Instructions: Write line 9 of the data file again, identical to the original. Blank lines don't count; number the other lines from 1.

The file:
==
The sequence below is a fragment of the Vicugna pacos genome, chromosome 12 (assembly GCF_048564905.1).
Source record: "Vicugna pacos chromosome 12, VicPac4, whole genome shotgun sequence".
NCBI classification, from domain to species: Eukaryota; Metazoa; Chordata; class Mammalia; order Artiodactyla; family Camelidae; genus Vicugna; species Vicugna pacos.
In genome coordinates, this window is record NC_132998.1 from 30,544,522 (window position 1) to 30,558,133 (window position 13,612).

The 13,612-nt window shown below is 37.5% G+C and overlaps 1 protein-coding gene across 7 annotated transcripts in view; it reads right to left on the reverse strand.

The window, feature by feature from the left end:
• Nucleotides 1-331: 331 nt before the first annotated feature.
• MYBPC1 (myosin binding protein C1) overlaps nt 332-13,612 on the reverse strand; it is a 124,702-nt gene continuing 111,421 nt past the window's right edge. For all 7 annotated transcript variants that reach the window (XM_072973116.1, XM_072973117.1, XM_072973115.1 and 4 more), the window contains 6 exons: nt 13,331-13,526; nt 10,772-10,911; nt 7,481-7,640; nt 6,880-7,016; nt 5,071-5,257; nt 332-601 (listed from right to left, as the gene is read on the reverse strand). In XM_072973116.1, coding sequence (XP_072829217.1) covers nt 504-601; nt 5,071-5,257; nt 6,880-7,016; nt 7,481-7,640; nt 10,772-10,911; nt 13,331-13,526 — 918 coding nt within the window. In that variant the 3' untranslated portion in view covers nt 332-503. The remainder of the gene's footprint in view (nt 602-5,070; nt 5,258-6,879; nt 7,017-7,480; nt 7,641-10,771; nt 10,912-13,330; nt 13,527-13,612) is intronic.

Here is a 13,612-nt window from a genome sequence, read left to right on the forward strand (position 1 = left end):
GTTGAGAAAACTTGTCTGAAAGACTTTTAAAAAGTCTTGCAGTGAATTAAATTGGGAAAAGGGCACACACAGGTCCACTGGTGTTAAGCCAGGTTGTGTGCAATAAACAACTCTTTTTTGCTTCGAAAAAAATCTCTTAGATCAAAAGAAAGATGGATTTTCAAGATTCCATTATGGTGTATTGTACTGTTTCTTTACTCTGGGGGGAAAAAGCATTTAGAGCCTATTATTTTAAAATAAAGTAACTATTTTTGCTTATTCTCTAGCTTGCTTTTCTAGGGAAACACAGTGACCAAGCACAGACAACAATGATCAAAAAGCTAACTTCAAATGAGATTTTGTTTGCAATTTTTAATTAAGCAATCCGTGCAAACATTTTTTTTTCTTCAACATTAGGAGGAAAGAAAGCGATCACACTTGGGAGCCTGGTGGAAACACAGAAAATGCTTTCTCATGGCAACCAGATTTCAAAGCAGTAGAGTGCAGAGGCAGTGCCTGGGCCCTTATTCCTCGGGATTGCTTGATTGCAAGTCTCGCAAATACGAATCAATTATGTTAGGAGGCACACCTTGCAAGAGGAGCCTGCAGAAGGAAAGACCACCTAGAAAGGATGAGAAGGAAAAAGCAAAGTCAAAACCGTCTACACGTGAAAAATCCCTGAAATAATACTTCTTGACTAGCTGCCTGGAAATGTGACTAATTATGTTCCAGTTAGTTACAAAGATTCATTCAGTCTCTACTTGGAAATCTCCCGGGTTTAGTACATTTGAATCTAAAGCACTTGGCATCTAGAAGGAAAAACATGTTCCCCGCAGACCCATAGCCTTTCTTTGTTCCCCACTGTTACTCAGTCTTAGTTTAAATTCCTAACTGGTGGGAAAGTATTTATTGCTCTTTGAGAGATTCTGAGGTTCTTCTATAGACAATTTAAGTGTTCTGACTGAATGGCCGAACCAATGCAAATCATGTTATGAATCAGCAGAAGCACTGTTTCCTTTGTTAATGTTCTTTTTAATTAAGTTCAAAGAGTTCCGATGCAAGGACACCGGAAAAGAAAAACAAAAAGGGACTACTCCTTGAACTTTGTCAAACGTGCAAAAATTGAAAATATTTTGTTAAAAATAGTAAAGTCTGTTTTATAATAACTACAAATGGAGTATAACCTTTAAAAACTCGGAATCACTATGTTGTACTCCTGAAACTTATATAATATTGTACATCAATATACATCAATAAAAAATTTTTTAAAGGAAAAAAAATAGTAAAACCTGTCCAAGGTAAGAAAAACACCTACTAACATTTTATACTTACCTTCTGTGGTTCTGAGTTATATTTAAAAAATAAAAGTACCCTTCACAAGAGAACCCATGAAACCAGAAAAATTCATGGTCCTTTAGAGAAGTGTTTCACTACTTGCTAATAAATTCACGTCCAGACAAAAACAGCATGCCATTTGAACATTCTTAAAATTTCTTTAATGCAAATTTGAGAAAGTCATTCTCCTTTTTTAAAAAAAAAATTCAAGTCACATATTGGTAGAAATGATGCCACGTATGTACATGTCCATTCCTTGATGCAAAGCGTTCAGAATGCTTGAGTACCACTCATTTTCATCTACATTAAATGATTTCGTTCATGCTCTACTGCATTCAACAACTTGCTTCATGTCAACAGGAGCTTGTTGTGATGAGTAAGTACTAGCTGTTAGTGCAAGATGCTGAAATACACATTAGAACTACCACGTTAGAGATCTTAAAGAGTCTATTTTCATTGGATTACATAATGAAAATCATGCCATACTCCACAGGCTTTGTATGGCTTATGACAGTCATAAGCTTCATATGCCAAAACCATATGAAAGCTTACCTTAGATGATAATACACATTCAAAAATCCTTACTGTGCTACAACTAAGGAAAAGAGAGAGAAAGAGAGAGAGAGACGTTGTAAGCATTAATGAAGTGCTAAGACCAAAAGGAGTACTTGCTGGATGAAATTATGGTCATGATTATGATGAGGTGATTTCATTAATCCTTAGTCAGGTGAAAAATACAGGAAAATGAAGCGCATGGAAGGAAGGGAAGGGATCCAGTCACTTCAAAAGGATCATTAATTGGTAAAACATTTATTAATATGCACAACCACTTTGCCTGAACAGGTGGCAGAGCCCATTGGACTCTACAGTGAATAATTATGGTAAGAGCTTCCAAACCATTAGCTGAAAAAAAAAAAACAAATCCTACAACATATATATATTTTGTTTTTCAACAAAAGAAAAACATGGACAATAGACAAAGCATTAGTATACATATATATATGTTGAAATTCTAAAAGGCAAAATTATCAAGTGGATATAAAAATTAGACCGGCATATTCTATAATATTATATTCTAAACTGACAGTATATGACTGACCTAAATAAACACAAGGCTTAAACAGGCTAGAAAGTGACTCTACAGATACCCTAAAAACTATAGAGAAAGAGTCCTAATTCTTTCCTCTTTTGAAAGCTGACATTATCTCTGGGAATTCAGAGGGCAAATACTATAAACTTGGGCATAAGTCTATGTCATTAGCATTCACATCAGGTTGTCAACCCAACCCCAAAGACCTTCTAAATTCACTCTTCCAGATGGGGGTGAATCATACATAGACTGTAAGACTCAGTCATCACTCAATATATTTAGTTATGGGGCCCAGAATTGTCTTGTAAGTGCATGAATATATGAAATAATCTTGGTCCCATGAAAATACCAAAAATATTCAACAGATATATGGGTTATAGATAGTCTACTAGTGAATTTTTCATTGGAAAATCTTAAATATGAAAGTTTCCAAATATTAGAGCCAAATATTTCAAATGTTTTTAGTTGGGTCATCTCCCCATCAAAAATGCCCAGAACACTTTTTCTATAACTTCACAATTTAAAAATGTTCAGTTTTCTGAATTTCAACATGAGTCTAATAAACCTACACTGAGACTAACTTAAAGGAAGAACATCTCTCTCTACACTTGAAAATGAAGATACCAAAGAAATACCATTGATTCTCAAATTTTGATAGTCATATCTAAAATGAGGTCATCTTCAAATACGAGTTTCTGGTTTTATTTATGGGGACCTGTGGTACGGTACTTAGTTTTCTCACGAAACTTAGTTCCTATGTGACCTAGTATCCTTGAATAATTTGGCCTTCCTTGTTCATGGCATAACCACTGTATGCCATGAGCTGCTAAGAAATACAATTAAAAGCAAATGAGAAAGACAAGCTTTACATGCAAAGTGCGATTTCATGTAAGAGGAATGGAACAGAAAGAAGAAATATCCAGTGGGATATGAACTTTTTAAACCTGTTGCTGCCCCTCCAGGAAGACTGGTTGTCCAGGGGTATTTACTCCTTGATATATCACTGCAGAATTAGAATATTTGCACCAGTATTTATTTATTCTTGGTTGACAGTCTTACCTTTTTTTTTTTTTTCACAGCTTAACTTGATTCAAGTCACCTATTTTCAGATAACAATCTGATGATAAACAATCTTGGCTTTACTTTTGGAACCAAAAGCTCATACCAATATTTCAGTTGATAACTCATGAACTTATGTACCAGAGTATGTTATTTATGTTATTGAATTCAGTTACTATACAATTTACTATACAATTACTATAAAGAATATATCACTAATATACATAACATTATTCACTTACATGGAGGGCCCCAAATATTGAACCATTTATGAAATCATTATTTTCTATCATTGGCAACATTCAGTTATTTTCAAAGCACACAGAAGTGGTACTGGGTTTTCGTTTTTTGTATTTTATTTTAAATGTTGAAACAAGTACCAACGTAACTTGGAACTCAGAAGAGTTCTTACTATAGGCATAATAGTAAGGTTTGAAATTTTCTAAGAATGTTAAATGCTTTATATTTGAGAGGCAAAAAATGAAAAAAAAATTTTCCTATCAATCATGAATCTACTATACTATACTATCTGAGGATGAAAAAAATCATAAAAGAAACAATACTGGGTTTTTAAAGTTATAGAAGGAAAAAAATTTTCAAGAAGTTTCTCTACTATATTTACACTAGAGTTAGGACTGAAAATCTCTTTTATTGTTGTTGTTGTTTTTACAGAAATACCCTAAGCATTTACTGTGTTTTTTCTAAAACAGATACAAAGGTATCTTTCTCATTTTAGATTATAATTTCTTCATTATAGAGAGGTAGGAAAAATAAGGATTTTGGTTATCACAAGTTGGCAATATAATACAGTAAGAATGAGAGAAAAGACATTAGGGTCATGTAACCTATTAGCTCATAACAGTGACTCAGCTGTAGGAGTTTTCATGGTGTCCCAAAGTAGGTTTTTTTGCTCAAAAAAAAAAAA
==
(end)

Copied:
Here is a 13,612-nt window from a genome sequence, read left to right on the forward strand (position 1 = left end):